Agriculture used to be a part of almost every American’s life. Citizens were responsible for providing at least part of their diet themselves by growing fruits and vegetables or raising their own livestock. As we became more dependent on city life, some folks found their niche to be providing food for others. The industrial revolution and other societal advances have led to the overall growth of the average farm size and the reduction of farm owners.
Now-a-days, less than 2 percent of Americans are directly involved in the production of fruits, vegetables, or livestock and, according to the American Farm Bureau Federation, the average person is more than three generations removed from the farm. This means that a lot of people aren’t very aware of how products are grown, harvested, or processed before they make it to the grocery store shelves.
Unfortunately, another group of people have found their “niche,” as well. Preying on Americans’ lack of knowledge of agriculture industries, some “influencers” promote a specific lifestyle, diet, or food label — and bash agriculture in the process. These people take advantage of the rapid spread of information using social media sites, and they earn money doing it. They know that many Americans will not have the knowledge to prove them wrong, and sadly many people will blindly follow them regardless of their qualifications. Whether the influencer believes the information they are sharing or not, they know that these hot topics, such as organic, non-GMO, gluten free, etc. will gain them followers and earn them money.
Spreading misinformation about food is incredibly dangerous. Lies regarding animal welfare on farms, treatment of farm labor, or about how food is produced impacts not only how consumers purchase products but can even impact legislation, food prices, and nutrition in the U.S.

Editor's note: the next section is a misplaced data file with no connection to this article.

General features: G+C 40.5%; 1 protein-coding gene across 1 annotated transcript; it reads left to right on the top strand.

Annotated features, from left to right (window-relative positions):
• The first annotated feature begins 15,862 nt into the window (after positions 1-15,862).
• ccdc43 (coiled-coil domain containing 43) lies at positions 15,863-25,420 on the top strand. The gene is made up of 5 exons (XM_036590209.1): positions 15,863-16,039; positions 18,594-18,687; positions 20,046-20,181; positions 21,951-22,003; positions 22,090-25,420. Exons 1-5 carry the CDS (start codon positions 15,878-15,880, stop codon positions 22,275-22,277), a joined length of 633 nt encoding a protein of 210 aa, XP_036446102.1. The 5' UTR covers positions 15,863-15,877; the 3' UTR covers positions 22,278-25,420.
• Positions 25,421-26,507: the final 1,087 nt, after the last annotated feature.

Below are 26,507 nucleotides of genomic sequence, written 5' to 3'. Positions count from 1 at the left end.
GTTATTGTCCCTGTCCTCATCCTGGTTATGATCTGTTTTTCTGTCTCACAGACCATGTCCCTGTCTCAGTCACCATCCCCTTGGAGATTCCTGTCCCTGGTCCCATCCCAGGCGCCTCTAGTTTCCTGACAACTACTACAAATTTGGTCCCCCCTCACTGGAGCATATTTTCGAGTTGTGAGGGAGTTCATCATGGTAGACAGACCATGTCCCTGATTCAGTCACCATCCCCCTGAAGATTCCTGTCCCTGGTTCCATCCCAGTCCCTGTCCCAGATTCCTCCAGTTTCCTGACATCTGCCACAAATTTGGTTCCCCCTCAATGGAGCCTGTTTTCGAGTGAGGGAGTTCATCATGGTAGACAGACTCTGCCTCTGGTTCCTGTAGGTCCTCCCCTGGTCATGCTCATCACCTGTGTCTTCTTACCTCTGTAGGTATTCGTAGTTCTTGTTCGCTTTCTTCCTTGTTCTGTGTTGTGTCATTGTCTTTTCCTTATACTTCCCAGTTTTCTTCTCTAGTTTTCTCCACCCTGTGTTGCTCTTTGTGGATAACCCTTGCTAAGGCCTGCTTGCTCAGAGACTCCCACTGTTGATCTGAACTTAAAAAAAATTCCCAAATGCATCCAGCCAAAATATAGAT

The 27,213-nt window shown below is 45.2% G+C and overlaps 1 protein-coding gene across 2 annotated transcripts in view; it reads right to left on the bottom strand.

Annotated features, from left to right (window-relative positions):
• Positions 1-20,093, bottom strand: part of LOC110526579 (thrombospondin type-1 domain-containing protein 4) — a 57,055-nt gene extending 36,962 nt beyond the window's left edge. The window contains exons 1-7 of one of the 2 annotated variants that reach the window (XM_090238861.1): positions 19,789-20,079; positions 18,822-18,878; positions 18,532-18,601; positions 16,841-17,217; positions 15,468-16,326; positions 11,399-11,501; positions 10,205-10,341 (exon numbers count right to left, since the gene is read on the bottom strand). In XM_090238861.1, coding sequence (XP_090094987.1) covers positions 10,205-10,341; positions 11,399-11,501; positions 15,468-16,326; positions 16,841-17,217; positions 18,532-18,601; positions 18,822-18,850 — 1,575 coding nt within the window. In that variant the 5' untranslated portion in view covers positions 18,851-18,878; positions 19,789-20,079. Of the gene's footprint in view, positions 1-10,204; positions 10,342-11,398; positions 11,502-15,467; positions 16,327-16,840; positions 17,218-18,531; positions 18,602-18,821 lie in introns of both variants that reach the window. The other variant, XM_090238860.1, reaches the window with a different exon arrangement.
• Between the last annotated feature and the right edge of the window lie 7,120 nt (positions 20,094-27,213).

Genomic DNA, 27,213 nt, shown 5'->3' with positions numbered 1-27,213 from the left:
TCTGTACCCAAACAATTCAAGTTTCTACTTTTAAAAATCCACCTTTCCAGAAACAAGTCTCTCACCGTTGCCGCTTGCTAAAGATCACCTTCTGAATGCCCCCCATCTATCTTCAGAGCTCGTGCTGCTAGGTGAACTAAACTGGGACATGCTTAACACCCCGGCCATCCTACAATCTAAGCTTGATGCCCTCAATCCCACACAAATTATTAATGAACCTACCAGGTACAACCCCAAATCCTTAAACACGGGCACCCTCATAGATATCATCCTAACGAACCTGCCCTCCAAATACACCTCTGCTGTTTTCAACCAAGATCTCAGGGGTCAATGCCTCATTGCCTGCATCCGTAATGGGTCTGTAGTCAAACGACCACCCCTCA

Many of the products these influencers promote are expensive and potentially hard to come by. Convincing the public that they must buy 100 percent organic, gluten-free, dairy-free, free-range, etc. products or that they are bad parents, going to get cancer, or some other outlandish statement instills fear in consumers. Fear-mongering food is making it confusing for consumers: They aren’t sure what is true, what is healthy, or what is safe for them to consume anymore — and all of this contributes to health hysteria.
Confusion regarding what people are “allowed” to eat according to what these influencers claim is not “toxic” or “unclean” not only can contribute to nutrition issues, but also financial issues. Products with these niche food labels are more expensive.
For example, gluten-free products are 240 percent more expensive than their gluten counterparts yet their sales keep growing. The gluten-free market is expected to reach over $7.5 billion in sales by 2027, even though only 1 percent of the world have diagnosed celiac disease and estimates of only 2 million people in the U.S. have it. This increase is a direct result of fear-mongering food and marketing savvy, and it has thereby decreased the buying power of the American food dollar since the public is purchasing more expensive products to replace more traditional choices.
Although there is no scientific evidence to support a gluten-free lifestyle as “healthier” for someone without celiac disease, in fact some research suggests it may hinder health, but this hasn’t stopped millions of Americans from going gluten-free.
Gluten isn’t the only term Americans are avoiding when it comes to food. Things like antibiotics, hormones, preservatives, high-fructose corn syrup, and others are being traded for organic, grain-free, all natural, and other more meaningless labels. Advancements in science, food production, and processing, are the reasons we can enjoy such a diverse, full grocery store as Americans. It’s time that we, as a society, begin to thank the hard-working agriculturalists who continue to put food on our plates, regardless of what products we purchase.
The public should take a hard look at who they are following online and what kind of messages they are spreading. Does it seem sensationalized? Are they generally advertising or promoting a particular product? If so, then it’s time to hit that unfollow button and get the real truth on your food by those who know it best and who live it daily: farmers and ranchers.
Michelle Miller, the Farm Babe, is a farmer, public speaker and writer who has worked for years with row crops, beef cattle, and sheep. She believes education is key in bridging the gap between farmers and consumers.